So a mom in Ohio just got five days of jail time for doing the exact same thing a lot of good moms I know here in L.A. do all the time: lie about where their kids live so they can get them into a decent school. Why did she go to jail? Because she is black. No fast calls were made to her friend, the attorney, to get her out of trouble (unlike us white moms in the San Fernando Valley – our friend, the attorney, would be all over this, making all sorts of trouble for the school district and the state).
One disgusting reality of our public education system is that it forces good moms to lie. Since all good moms, no matter what color they are, or what their life situations are, will do anything for their children, they will lie about where they live to escape having to send them to their failing neighborhood school, if they have to. What’s more disgusting than having to lie, is that when white moms do it, they’re regarded as just being good moms. Ohio mother of two, Kelly Williams-Bolar, isn’t a good mom for lying, she’s a criminal.
Fifty seven years after the Supreme Court declared that the states could no longer segregate schools based on race (Brown v. Board of Education), things aren’t as equal for children of color as they should be. The evidence of this can be found in every failing school district across the nation, or in today’s news, with the Kelly Williams-Bolar story. She did the same thing many moms do, but she has to go to jail. I am outraged.
Why? Why should I care so much about this? My kids are fine. Why should I care about this mom and her family, or any other mothers’ kids for that matter? Why should I care about the many children of immigrants in my community? Plenty of people have turned a blind eye to them, or even blamed them for the deterioration of public education in our city……innocent kids - the scapegoats of a national epidemic. Why am I so worked up about this? Why do I feel guilty? Why can’t I just enjoy my good fortune, like so many others, and mind my own business?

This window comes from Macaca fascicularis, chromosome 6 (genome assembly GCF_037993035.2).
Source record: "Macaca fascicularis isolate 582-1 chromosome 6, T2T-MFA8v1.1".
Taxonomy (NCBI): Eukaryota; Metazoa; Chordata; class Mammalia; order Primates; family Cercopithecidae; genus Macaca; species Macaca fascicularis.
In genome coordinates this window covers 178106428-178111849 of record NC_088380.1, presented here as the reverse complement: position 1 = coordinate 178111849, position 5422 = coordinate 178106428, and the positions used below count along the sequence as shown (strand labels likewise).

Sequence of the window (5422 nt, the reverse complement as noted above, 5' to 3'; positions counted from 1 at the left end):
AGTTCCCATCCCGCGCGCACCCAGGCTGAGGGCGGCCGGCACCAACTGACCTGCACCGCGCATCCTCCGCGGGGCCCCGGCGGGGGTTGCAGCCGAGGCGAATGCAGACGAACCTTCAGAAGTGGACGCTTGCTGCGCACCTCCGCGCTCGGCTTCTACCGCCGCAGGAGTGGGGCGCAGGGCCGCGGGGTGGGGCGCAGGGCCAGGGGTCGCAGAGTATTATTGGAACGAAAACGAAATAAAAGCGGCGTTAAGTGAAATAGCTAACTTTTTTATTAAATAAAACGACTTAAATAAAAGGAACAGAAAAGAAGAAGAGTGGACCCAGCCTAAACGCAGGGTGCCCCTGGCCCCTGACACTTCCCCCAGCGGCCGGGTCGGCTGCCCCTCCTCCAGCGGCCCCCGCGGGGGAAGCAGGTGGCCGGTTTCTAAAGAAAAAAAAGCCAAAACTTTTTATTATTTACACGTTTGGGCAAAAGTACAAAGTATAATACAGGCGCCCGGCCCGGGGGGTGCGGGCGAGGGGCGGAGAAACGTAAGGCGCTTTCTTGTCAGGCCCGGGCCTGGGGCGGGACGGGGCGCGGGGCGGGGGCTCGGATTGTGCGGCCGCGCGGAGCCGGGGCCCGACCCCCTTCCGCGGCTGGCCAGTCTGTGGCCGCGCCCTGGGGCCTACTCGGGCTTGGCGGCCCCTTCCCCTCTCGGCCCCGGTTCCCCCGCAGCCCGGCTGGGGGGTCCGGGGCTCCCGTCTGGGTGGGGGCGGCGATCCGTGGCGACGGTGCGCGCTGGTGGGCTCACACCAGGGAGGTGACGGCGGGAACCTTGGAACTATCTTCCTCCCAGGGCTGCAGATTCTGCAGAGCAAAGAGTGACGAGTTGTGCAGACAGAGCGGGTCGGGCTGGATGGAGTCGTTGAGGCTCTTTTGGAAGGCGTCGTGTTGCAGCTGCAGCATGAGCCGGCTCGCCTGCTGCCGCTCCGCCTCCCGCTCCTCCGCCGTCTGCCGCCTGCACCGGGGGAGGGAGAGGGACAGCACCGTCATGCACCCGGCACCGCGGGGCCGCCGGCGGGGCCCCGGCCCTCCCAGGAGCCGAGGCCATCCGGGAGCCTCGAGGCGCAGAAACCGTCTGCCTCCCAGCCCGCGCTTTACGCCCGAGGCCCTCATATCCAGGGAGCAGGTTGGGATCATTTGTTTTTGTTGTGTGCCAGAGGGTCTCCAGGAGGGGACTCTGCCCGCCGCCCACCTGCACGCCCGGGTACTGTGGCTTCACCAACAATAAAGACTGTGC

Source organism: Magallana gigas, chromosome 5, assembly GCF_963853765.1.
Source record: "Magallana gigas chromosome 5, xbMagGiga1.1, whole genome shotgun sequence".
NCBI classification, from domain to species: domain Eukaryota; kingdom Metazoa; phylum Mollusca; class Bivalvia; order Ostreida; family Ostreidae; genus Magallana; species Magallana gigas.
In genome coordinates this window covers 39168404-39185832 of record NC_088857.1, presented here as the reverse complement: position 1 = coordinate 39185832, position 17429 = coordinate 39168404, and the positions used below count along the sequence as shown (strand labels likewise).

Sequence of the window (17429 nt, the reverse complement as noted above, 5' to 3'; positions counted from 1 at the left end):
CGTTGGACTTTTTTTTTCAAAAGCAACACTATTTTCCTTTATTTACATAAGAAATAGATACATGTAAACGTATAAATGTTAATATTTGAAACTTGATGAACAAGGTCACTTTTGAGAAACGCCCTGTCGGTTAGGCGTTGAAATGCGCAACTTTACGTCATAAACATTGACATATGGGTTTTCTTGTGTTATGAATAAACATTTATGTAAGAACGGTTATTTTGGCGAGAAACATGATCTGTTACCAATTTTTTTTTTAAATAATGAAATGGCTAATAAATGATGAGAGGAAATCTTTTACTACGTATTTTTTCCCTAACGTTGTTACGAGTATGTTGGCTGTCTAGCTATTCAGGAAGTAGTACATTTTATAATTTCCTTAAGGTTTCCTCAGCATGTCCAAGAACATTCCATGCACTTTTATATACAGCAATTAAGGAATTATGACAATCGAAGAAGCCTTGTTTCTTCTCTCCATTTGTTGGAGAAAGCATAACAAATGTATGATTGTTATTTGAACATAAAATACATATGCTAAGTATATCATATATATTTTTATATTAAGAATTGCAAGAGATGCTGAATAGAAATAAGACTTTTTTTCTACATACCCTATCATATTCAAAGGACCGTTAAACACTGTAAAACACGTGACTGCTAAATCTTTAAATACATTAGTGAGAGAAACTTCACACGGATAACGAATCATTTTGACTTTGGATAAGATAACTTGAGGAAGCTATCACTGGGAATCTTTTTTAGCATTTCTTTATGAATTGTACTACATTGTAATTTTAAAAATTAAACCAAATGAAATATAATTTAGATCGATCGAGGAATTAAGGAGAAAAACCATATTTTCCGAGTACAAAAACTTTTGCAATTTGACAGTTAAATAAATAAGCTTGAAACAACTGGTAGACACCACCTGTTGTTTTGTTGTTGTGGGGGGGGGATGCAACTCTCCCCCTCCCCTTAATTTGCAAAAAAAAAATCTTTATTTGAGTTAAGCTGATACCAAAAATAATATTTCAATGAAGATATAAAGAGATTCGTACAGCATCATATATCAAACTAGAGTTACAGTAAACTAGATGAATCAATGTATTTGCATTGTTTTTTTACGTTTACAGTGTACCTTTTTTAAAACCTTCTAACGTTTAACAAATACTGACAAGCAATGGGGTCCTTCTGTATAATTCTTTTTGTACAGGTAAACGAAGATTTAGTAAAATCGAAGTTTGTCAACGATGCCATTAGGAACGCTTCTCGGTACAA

Because I am acutely aware of the fact that my “good fortune” has nothing to do with anything that I have earned. My good fortune is that I happened to be born white.
Even though I live in Los Angeles, a large, international city rich in diversity and culture, racial and class inequities do exist. Just last week, 400 cops closed down a portion of the west end of the valley where I live to hunt down someone who had shot at a school police officer (off campus). Nine thousand kids in various schools were put on lock down all day. Every news station televised the hunt. Public speeches by city officials were made. Cops get shot at all the time in the poorer areas of the city. Sometimes the news doesn’t even cover those stories. The all day lock down and hunt in the valley was quite a spectacle, and they didn’t even catch the guy. Meanwhile, at the same time, a youth was shot a block away from another high school, but in a poor neighborhood. Only a few cops showed up (and it’s not because they were all busy in the west valley).
The only difference between Kelly and I is circumstance. Judging anybody on the color of their skin is absurd and ignorant, but to jail any mother of color for doing the exact same thing that lots of white moms all over the country do is criminal!
Have I ever lied about where my kids live so I could sneak them into a good school? No. But I would if I had to. I’d do anything to make sure my kids were safe, well fed, educated, and healthy, including sneaking them into another country to escape poverty, political or religious persecution, or sickness. Any good mother would. Inequities in public education are not as black and white as people would like to think (pun intended). There are many variables as to why our education system is such an abysmal failure. To understand how this all happened, we need to first educate ourselves, and stop blaming and scapegoating others. Today I say, “Give all the good moms of every color and creed, and their kids, a break!”